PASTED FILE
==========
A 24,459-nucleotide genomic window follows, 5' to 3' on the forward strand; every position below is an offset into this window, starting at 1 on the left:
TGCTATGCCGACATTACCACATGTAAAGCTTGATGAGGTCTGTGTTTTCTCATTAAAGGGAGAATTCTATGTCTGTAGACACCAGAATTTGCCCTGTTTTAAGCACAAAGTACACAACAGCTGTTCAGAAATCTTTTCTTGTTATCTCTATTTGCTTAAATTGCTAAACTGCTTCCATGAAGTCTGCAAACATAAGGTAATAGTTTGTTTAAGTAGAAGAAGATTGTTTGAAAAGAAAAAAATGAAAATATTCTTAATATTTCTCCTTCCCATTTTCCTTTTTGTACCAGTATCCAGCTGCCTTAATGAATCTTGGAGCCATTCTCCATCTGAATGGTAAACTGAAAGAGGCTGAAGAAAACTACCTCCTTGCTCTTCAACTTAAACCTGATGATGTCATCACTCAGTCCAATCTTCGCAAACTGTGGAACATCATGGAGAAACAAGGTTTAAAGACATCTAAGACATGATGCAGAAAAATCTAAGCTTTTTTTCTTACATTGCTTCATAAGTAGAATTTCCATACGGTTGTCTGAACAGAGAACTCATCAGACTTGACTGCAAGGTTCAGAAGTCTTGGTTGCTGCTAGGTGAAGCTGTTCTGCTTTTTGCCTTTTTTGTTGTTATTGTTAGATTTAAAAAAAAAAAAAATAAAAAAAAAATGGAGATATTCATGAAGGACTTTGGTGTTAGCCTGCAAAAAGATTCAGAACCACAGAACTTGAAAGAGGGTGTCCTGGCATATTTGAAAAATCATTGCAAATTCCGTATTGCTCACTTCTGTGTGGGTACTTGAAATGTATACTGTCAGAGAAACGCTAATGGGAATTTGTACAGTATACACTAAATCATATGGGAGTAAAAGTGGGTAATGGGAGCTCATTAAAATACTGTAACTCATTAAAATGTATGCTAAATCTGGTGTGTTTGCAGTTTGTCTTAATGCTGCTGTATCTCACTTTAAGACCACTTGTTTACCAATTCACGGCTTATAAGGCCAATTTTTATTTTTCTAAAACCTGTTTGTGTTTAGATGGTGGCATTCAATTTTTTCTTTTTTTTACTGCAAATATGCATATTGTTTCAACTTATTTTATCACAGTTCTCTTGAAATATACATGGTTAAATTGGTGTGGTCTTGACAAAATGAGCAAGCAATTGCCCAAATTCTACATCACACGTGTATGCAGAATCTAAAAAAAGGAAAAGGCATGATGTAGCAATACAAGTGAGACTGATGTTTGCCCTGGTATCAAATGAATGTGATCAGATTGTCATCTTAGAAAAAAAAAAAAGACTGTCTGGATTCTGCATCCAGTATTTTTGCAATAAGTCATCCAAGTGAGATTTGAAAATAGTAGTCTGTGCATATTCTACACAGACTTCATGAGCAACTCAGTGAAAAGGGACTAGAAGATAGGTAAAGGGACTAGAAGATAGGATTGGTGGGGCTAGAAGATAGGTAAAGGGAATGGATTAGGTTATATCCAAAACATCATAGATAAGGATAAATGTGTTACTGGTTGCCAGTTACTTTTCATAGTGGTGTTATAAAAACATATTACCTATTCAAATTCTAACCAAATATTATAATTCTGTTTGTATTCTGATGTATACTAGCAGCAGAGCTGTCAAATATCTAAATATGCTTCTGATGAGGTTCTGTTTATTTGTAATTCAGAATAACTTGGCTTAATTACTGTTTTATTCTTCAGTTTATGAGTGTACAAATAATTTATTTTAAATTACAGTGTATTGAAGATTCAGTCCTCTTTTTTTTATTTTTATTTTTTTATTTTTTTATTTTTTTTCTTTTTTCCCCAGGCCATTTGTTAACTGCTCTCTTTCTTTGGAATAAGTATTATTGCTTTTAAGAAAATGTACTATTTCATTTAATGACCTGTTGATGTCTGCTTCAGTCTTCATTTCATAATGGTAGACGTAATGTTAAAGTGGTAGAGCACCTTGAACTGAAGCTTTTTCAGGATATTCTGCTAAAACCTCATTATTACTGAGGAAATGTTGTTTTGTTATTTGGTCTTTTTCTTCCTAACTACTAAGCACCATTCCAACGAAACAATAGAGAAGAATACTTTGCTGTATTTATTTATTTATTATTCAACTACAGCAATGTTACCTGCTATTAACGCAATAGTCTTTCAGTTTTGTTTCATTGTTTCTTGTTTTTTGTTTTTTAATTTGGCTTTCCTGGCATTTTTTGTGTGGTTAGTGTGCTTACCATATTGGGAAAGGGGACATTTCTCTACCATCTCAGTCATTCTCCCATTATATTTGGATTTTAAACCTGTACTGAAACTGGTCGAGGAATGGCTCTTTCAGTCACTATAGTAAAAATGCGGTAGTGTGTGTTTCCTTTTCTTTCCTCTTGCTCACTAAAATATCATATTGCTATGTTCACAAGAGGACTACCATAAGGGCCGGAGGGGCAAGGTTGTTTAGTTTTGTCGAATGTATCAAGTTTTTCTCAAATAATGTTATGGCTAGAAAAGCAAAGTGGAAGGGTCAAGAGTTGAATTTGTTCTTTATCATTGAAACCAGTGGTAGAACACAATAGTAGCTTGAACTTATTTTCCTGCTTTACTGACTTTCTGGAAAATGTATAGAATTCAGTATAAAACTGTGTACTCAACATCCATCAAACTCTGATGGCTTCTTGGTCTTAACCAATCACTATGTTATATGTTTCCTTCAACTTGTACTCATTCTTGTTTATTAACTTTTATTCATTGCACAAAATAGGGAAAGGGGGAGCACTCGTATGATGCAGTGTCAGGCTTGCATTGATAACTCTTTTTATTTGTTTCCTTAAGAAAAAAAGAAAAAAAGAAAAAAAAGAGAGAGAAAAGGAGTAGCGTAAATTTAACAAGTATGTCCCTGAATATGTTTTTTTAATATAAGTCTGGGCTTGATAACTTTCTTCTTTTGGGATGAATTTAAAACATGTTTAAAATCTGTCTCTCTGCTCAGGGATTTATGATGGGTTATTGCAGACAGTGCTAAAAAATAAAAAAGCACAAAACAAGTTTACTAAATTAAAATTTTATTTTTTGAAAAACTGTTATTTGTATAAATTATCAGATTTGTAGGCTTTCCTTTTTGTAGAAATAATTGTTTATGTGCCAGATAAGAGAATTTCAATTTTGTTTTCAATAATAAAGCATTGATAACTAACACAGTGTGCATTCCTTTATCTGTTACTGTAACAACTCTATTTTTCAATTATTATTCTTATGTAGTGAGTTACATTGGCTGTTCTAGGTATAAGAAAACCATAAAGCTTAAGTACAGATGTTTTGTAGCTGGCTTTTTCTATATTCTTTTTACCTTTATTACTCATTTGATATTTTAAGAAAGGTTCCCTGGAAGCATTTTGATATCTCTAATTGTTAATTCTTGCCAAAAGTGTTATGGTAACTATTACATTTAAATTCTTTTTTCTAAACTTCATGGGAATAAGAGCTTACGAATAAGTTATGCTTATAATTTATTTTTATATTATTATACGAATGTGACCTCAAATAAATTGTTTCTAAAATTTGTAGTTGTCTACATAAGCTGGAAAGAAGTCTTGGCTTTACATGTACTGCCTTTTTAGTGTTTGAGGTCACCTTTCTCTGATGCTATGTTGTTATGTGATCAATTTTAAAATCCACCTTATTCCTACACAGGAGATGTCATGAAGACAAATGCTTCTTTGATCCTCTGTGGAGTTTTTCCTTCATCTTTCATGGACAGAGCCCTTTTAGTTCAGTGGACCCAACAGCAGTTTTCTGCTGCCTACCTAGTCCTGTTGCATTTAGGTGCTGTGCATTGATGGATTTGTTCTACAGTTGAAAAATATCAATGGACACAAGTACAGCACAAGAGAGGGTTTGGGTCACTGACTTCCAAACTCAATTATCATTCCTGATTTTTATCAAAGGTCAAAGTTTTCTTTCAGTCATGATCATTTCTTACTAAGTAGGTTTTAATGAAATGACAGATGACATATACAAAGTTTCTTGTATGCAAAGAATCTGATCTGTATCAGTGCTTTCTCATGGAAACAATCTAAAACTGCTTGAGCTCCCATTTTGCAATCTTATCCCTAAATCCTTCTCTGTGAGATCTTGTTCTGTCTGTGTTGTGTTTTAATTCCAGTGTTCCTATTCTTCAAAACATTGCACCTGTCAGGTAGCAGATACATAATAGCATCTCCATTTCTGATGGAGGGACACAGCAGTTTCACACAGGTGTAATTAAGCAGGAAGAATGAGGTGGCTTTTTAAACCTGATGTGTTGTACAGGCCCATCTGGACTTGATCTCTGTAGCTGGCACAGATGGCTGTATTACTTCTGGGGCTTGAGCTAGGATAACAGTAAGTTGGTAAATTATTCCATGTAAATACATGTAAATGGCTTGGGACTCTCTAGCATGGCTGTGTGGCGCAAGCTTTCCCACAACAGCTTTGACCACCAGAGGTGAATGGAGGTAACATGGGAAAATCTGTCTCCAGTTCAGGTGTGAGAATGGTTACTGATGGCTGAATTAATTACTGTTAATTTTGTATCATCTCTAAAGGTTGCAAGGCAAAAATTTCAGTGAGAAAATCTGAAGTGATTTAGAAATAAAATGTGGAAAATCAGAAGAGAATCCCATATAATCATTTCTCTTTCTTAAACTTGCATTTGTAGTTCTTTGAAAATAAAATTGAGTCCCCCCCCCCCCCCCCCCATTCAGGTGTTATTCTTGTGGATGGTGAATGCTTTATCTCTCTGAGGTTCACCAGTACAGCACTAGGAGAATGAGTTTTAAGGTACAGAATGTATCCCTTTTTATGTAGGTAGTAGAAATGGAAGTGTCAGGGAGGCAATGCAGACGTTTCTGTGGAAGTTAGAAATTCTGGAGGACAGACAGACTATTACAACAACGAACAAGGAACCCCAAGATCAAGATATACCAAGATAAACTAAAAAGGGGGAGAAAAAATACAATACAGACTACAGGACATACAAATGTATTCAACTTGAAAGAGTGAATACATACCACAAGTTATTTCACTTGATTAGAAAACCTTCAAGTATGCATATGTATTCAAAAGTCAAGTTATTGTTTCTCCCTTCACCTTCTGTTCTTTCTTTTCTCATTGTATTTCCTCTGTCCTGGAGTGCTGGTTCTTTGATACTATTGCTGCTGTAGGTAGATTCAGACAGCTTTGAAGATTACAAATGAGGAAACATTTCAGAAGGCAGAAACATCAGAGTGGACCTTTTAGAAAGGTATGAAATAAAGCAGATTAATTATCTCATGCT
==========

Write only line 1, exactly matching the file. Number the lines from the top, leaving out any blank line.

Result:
A 24,459-nucleotide genomic window follows, 5' to 3' on the forward strand; every position below is an offset into this window, starting at 1 on the left: